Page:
Just how viable is Kickstarter in helping an up-and-coming band to raise funds? As much as it saddens us to admit it, it mostly seems to fail. However, for one of our favorite local rock acts, the 71's, it has been an astounding success.
Fans of the band have raised a mind-boggling $12,541 for the recording of the third act of their amazing Rock and Rock Reaction trilogy. How in the name of Fender, Jesus, does a local act raise enough for a new car through just donations?
"I literally have no clue, but I am very excited," says singer Keeton Coffman via email. "It makes me happy people want to hear our songs. Also our fans are the nicest people you will ever meet, and I'm not just saying that. They really are."
We've chronicled the rise of the 71's for going on three years now, watching as they grew from an act with a Christian message to something electrifyingly and unapologetically rock. Their style remains brash. It could almost be called cocky if it weren't so damned good-natured, and they're not above a good cheeky stunt.
Coffman and director Justin Kling invaded a Wal-Mart in the middle of the night to film a video for "Start Again," a move that's notoriety brought them much attention and momentum. A subsequent video for Rock and Roll Reaction, Vol. 2's "Start Again" made our Best Music Videos of 2011 list, the only local act to do so.
The previous two chapters in the trilogy have been solid EPs with a garage-rock approach that kept the music fast, loud and alive. For the final, full-length installment the band decided to go big. They're working at Vinyl Studios in Dallas with Will Hunt, most famous as a drummer for Evanescence, Static-X, and even filling in for Tommy Lee in Motley Crue when Lee had a bout with tendonitis. The goal of the record is to capture as big a rock sound as possible, something they just couldn't do on their own anymore.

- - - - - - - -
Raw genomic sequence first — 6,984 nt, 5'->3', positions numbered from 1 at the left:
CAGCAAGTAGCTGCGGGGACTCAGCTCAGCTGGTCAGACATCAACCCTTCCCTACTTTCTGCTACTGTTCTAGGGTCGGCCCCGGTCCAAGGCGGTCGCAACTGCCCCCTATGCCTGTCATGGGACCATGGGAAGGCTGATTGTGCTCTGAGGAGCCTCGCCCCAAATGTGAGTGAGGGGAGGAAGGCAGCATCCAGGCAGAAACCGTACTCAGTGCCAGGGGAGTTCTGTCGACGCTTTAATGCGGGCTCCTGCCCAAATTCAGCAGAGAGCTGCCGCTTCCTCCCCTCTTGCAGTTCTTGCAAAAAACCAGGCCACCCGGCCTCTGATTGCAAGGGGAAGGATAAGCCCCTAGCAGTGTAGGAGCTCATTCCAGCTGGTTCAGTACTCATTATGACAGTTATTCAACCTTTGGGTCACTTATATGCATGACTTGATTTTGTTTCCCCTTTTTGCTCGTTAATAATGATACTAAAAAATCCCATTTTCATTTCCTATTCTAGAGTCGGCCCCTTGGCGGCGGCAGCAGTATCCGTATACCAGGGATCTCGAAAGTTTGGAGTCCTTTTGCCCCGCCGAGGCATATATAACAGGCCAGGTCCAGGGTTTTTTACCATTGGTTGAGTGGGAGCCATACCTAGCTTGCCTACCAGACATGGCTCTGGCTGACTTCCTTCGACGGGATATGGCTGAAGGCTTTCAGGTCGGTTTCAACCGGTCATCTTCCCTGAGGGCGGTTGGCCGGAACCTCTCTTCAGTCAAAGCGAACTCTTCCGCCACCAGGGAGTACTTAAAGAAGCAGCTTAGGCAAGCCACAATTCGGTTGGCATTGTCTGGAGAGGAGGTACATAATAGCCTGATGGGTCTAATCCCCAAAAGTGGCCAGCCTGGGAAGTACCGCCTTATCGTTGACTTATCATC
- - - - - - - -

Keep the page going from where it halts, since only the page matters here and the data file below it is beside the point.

"'Rock and roll' is a difficult sound to record and capture," says Keeton. "I don't mean the kind you hear on radio in Houston. I mean older bands like Zeppelin or modern bands like Band of Skulls."
Fans of home-recording, and we certainly are, know that one of the reasons you become proficient is because of the costs associated with the studio method you see in the movies. The 71's are recording RRR, V3 entirely on tape for the fullness of the sound.
In the past it's been no trouble for them to sit in the closet with a microphone and lay down a guitar or vocal line, but this time the songs demand large rooms with isolated noise options, a digital-to-tape recording device, a full recording console plus pre-amps, and the hands of a professional like Hunt to control it all.
The story behind the trilogy has always been the roads that the 71's themselves have traveled. Each piece has been a detailed map, or a better analogy might be a trauma report. Promo photos show them as battered survivors in the music game, learning from each cut, bruise, and mistake.
The 71's want to represent the daunting, upstream challenge that faces any act with frankness and honesty. Perhaps it is those traits more than any other that gives their music the kind of appeal that gathers fans supportive enough to ensure that the message isn't delivered in a frame not inadequate for the art it houses.
Download some of the band's best songs for free here.
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